9 Search Time (1) Data on a particular entity (e.g. a person, an area, an object) are normally stored together to form a record with a unique identifier. A set of records are usually stored in a named storage known as a file. The time taken to find a specific record depends upon how the file is organised. Simple sequential files are very inefficient – average of (n+1)/2 reads. Direct access files speed up searches – i.e. can jump straight to a record if you know its record number.

10 Search Time (2) There are various ways to identify a record number in an index file: Binary search. Records must be sequenced by their key field. Hash addressing. An algorithm is used to translate key field values into record numbers (or ‘buckets’). Not necessarily a unique bucket for each key.

11 Search Time (3) Efficiency can be improved using an index file containing just record numbers and key fields. Further enhancements include: Sparse index – might use every 10th record Secondary index – can be used to identify records according to a second criteria (e.g. area of residence) Pointers are a common device in computing. Could, for example, be used to create a linked list (e.g. of people with a particular characteristic).

12 Raster Data Models (1) Raster data for several layers could be stored in various ways: By location – i.e. list all the attributes for cell 1, then cell 2, etc. By coverage – i.e. all the cells for coverage (or layer) 1, then coverage 2, etc. By binary coverage – all cells having attribute 1 in coverage 1 saved as Boolean 1, then all cells having attribute 2 in coverage 1, etc., repeated then for coverage 2. By data value – location of all cells having attribute 1 in coverage 1 saved as x,y, then attribute 2 coverage 1, etc.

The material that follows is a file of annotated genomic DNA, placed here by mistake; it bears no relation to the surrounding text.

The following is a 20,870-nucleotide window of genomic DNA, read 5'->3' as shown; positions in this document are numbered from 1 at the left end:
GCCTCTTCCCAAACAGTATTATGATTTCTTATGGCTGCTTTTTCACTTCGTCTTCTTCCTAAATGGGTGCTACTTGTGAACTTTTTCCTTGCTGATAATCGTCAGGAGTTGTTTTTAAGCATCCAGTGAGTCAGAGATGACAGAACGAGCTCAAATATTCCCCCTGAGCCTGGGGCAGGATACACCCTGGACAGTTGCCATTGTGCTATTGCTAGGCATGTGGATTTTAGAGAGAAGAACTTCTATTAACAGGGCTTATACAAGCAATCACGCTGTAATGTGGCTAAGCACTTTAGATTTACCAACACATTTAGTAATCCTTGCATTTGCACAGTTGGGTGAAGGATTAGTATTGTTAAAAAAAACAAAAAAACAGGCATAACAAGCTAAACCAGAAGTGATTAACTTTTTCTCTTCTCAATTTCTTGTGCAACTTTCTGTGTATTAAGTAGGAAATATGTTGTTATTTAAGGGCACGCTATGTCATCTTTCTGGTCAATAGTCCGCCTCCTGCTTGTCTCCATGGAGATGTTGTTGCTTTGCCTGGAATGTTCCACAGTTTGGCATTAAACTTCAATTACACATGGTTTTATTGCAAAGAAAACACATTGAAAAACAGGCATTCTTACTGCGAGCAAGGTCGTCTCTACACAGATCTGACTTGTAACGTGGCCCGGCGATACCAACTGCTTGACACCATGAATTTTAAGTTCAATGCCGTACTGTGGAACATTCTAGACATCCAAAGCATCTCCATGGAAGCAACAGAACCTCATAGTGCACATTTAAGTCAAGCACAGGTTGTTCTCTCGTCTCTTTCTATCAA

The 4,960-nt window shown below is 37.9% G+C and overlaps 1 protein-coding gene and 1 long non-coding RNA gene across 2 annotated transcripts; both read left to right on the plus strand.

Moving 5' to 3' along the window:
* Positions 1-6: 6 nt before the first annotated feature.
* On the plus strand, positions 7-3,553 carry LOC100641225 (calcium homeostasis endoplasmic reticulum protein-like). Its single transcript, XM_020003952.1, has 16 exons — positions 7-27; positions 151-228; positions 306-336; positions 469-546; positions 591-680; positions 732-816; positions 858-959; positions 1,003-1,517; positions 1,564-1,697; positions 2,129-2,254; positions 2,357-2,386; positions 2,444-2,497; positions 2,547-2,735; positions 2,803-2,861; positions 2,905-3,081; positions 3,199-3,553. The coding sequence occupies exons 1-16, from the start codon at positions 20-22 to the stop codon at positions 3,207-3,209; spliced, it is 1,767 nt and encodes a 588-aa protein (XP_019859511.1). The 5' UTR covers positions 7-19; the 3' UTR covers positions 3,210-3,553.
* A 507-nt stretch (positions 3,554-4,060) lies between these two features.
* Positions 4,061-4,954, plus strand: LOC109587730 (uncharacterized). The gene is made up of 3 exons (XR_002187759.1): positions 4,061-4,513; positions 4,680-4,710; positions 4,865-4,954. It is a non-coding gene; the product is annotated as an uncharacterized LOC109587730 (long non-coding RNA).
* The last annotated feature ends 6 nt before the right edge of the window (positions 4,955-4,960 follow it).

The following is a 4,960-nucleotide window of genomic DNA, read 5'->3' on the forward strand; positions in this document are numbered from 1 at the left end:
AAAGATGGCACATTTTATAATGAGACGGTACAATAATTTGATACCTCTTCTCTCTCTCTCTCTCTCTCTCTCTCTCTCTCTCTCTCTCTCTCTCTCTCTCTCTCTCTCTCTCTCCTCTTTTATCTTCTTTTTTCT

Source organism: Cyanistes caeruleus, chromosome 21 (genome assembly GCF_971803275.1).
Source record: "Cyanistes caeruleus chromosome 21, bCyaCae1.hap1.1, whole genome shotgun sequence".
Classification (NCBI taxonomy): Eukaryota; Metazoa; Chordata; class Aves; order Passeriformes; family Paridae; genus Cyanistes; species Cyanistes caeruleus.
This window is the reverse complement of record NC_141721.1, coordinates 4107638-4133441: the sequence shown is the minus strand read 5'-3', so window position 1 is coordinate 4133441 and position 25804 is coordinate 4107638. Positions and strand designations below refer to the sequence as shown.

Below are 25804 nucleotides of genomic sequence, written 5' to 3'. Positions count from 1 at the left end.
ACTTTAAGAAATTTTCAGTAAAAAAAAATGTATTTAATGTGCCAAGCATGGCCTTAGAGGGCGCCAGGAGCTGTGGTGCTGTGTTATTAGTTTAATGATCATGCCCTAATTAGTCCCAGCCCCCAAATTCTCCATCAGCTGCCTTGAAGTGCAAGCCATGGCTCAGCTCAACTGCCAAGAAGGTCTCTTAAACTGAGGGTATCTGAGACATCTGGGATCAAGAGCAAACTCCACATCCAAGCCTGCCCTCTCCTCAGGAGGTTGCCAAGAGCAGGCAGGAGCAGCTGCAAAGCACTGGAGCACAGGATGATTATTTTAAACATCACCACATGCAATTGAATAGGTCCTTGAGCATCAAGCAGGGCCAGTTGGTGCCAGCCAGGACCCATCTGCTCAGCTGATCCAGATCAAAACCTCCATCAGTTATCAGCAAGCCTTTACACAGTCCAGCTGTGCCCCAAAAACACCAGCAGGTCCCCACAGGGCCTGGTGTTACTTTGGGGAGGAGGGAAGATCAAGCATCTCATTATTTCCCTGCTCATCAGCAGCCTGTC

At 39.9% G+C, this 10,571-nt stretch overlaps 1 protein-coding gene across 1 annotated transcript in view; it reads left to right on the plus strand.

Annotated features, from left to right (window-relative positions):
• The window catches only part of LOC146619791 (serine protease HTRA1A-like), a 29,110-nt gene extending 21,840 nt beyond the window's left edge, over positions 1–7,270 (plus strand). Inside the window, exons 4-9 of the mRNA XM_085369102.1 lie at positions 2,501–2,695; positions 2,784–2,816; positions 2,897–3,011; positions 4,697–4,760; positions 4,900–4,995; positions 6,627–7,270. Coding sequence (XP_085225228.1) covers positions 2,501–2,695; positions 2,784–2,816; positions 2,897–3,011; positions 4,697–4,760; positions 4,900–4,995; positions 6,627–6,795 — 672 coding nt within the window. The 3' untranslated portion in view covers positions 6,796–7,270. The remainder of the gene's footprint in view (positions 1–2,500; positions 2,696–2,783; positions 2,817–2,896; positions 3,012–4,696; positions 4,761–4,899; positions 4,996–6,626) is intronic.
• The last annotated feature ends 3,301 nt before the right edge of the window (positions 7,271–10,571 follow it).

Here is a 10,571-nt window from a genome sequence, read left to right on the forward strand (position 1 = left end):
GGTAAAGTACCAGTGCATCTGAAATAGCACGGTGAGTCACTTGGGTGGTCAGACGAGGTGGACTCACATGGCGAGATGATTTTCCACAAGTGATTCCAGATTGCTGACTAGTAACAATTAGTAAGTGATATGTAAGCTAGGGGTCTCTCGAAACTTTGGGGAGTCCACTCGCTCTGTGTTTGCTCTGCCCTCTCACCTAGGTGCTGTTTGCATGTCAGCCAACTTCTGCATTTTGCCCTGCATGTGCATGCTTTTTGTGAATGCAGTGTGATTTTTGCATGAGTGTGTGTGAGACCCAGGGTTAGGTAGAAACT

13 By location: [2,1, 2,0, 2,0, 2,0, 3,0, 3,2, 3,2, 3,2, 2,0, 2,1, 2,0, 1,0, 3,2, 3,0, 3,0, 3,0, …] By coverage: [2,2,2,2,3,3,3,3, 2,2,2,1,3,3,3,3, … 3,3,3,3,3,2,2,2] [1,0,0,0,0,2,2,2, 0,1,0,0,2,0,0,0, …] By binary coverage: [0,0,0,0,0,0,0,0, 0,0,0,1,0,0,0,0, … ] [1,1,1,1,0,0,0,0, 1,1,1,0,0,0,0,0 … ] [0,0,0,0, 1,1,1,1, 0,0,0,0,1,1,1,1, …] [0,1,1,1,1,0,0,0, 1,0,1,1, 0,1,1,1 …] … [ … 1,0,0,0,0,0,0,0] By data value (c,r) : [4,2, 4,3, 5,3, …] [1,1, 2,1, 3,1, …] [5,1, 6,1, 7,1, …] [2,1, 3,1, 4,1, …] [1,1, 2,2, 2,3, …] [6,1, 7,1, 8,1 …] Landuse Roads

14 Raster Data Models (2) Coding method affects: Ease of edits.
Storage space – binary requires more numbers, but may require less space because each number is only 1 bit – integers require either 8 bits (if <256) or 32 bits. Number of files required. Problems: Data redundancy Storage space excessive

15 Data Compaction Various approaches have been used to reduce storage requirements: Run Length Encoding Block Coding Chain Coding Quadtrees Wavelet Compression – e.g. MrSID (Multiresolution Seamless Image Database). This can reduce the space required to about 2 per cent of the original. However, wavelet compression is lossy.

16 Run Length Encoding (26 numbers : 0,13,1,5,0,5,1,6,0,5,1,5,0,6,1,3,0,7,1,3,0,7,1,2,0,33)

17 Block Coding

18 Chain Coding

19 Quadtree Encoded as: 30, 312

20 Vector Data Models Real world objects are modelled in vector mode using geometric primitives (i.e. points, lines and polygons). Field data can be also be modelled using isolines or TINs, but these introduce further issues so we will ignore them for present. Features that can be modelled as points have very simple data structures: each record can contain an x and y coordinate, and multiple attribute fields. x1 y1 a1 b1 c1 x2 y2 a2 b2 c2 x3 y3